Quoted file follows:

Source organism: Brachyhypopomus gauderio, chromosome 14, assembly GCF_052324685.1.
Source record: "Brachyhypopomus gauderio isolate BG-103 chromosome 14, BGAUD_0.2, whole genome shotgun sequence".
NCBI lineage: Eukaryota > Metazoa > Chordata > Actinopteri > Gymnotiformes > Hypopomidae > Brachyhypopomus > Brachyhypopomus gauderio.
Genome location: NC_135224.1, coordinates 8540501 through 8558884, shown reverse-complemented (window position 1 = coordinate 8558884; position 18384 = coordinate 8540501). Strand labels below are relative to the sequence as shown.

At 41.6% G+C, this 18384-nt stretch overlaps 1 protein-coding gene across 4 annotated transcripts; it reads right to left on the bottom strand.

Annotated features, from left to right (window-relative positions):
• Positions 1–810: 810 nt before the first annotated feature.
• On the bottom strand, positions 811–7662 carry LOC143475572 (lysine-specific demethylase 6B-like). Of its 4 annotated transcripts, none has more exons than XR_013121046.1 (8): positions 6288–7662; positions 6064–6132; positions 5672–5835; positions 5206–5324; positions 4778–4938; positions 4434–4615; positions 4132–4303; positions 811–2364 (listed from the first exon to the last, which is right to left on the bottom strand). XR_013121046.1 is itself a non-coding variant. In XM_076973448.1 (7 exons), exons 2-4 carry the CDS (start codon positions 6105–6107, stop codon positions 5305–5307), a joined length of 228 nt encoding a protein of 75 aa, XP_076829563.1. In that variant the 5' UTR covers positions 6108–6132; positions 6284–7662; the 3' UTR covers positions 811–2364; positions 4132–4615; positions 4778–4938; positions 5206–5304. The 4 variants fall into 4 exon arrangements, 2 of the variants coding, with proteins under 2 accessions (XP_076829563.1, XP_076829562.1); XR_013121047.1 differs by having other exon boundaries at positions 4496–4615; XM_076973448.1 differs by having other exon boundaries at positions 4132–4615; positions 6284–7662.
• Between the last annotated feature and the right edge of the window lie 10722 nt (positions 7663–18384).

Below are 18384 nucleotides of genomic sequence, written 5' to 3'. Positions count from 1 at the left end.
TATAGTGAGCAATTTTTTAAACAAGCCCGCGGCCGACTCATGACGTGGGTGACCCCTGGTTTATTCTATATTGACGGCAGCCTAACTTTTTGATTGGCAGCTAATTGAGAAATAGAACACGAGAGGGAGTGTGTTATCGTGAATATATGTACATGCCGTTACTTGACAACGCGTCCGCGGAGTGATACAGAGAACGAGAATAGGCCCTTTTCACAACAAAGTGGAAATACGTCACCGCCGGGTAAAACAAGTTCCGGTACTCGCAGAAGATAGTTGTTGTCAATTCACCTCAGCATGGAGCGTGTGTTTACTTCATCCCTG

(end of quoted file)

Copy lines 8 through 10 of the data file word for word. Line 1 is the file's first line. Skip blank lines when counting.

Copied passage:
• On the bottom strand, positions 811–7662 carry LOC143475572 (lysine-specific demethylase 6B-like). Of its 4 annotated transcripts, none has more exons than XR_013121046.1 (8): positions 6288–7662; positions 6064–6132; positions 5672–5835; positions 5206–5324; positions 4778–4938; positions 4434–4615; positions 4132–4303; positions 811–2364 (listed from the first exon to the last, which is right to left on the bottom strand). XR_013121046.1 is itself a non-coding variant. In XM_076973448.1 (7 exons), exons 2-4 carry the CDS (start codon positions 6105–6107, stop codon positions 5305–5307), a joined length of 228 nt encoding a protein of 75 aa, XP_076829563.1. In that variant the 5' UTR covers positions 6108–6132; positions 6284–7662; the 3' UTR covers positions 811–2364; positions 4132–4615; positions 4778–4938; positions 5206–5304. The 4 variants fall into 4 exon arrangements, 2 of the variants coding, with proteins under 2 accessions (XP_076829563.1, XP_076829562.1); XR_013121047.1 differs by having other exon boundaries at positions 4496–4615; XM_076973448.1 differs by having other exon boundaries at positions 4132–4615; positions 6284–7662.
• Between the last annotated feature and the right edge of the window lie 10722 nt (positions 7663–18384).

Below are 18384 nucleotides of genomic sequence, written 5' to 3'. Positions count from 1 at the left end.